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begins to apply from the time that a board initiates a sale process to the exclusion of other strategic alternatives. The court also affirmed the Cour t of Chancery's finding that "the Board violated its situational duty by failing to take reasonable steps to attain the best value reasonably available to stockholders," but that the conduct did not rise to the level of gross negligence.
RBC argued to the Supreme Court that a third party cannot knowingly participate in a board's breach of the duty of care because such breaches are, by definition, only grossly negligent, and therefore lack the level of intentionality necessary for a third party to "knowingly participate" in them. The Delaware Supreme Court rejected this contention. It explained that "[i]t is the aider and abettor," not the predicate fiduciary, "that must act with scienter," and affirmed the trial court's holding that "if the third party knows that the board is breaching its duty of care and participates in the breach by misleading the board or creating the informational vacuum, then the third party can be liable for aiding and abetting."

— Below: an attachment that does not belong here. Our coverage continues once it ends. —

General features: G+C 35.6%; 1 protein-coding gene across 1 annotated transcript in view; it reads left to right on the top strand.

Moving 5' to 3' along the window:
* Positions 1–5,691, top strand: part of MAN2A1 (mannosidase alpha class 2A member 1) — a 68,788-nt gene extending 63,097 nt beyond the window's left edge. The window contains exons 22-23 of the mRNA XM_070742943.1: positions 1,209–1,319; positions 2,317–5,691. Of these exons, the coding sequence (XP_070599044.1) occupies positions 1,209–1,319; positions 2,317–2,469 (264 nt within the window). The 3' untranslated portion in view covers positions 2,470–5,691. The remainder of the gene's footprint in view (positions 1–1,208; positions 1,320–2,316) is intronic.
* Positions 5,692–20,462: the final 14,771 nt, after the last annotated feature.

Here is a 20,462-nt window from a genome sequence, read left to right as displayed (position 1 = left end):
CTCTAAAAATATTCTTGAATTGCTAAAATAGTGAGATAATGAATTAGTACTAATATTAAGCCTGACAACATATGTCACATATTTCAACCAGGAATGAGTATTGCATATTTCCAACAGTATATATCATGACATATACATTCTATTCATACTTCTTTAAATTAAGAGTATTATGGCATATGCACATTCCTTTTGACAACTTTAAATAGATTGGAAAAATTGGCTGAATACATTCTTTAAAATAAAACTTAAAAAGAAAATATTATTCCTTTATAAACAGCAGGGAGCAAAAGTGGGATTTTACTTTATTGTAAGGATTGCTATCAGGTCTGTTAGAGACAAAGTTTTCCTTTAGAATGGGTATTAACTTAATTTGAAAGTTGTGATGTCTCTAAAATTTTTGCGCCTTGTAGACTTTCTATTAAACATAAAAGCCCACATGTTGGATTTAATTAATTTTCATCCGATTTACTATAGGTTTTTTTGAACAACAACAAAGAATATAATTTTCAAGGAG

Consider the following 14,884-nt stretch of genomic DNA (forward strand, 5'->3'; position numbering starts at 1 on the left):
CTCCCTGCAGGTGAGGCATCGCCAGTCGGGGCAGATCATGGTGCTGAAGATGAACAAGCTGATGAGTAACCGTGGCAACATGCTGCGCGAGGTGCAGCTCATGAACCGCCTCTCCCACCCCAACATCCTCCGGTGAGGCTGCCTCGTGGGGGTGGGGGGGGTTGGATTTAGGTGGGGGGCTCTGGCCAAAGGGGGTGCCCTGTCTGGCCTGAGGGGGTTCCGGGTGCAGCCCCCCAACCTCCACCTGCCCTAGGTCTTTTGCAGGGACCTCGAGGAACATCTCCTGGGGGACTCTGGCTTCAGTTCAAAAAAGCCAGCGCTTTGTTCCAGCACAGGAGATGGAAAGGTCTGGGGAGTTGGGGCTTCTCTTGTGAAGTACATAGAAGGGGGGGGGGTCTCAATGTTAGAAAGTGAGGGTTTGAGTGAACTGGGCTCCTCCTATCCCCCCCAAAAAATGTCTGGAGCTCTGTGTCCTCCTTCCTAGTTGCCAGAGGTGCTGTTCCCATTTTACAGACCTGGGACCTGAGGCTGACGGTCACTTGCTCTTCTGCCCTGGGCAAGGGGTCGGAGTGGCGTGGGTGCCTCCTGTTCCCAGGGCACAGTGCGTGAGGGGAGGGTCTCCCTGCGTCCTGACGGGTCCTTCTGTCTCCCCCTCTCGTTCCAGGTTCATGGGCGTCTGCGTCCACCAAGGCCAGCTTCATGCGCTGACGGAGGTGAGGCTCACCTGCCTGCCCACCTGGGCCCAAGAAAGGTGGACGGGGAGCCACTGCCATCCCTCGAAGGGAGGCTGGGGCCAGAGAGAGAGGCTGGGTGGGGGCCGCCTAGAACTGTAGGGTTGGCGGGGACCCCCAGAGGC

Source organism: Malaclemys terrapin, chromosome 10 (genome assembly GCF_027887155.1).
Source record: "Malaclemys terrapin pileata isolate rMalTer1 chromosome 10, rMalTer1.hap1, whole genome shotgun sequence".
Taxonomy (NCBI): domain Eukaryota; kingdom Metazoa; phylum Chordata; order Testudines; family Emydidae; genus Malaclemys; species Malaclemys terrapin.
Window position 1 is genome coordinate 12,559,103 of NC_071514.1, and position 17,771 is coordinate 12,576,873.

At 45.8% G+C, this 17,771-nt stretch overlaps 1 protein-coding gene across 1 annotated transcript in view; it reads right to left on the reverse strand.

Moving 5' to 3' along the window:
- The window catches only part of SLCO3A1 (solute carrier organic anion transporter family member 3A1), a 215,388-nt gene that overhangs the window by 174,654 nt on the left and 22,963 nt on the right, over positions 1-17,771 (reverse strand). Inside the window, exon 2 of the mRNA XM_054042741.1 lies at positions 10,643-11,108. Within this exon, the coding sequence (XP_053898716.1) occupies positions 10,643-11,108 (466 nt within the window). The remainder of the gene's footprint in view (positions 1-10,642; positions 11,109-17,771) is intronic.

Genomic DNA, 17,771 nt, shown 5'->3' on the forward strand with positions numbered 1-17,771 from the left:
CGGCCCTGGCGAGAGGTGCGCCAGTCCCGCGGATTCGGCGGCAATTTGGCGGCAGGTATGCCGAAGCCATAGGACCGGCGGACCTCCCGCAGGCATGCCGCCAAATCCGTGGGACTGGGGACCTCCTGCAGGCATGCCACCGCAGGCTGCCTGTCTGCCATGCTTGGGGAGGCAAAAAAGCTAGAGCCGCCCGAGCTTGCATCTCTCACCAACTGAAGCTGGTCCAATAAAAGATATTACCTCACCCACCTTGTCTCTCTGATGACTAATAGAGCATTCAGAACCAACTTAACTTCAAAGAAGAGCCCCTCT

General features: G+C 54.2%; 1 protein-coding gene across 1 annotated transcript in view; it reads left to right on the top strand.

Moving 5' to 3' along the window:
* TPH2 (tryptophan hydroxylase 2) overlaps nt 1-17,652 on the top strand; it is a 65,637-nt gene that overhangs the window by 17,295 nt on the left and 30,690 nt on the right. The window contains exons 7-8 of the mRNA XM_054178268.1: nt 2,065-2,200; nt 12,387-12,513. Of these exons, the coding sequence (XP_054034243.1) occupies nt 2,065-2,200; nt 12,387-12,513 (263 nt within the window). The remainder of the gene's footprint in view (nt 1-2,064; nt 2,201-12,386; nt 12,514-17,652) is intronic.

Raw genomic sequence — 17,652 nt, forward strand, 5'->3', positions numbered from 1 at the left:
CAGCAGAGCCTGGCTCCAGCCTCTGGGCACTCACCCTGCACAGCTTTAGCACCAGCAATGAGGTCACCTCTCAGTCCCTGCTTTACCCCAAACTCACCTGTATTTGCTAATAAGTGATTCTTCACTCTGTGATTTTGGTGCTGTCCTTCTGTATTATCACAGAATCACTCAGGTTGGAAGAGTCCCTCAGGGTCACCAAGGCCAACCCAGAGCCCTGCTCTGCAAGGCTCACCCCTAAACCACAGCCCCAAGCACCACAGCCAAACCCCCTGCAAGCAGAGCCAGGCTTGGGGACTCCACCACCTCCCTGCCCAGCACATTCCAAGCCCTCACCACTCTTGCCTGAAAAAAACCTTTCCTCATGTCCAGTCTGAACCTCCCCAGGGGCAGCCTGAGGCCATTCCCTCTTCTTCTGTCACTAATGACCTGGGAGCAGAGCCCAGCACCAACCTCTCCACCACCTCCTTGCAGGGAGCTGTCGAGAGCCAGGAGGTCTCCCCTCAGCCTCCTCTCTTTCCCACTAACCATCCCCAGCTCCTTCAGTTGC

The court cautioned that its holding was a "narrow one that should not be read expansively to suggest that any failure on the par t of a financial advisor to prevent directors from breaching their duty of care gives rise to a claim for aiding and abetting a breach of the duty of care." The cour t added that the scienter requirement "makes an aiding and abetting claim among the most difficult to prove." Notably, the cour t expressly declined to adopt the trial cour t's description of a financial advisor's role in M&A transactions as a "gatekeeper." The cour t explained that this "amorphous `gatekeeper' language would inappropriately expand [its] narrow holding here by suggesting that any failure by a financial advisor to prevent directors from breaching their duty of care gives rise to an aiding and abetting claim."
Singh v. Attenborough
In Singh v. Attenborough, 137 A.3d 151 (Del. 2016), the Delaware Supreme Cour t, in dicta reaffirmed that Delaware law generally provides advisors with "a high degree of insulation from liability by employing a defendant-friendly standard that requires plaintiffs to prove scienter." However, as held in RBC "an advisor whose bad-faith actions caused its board clients to breach their situational fiduciary duties to breach their fiduciary duties (e.g., the duties Revlon imposes in a change-of-control transaction) is liable for aiding and abetting."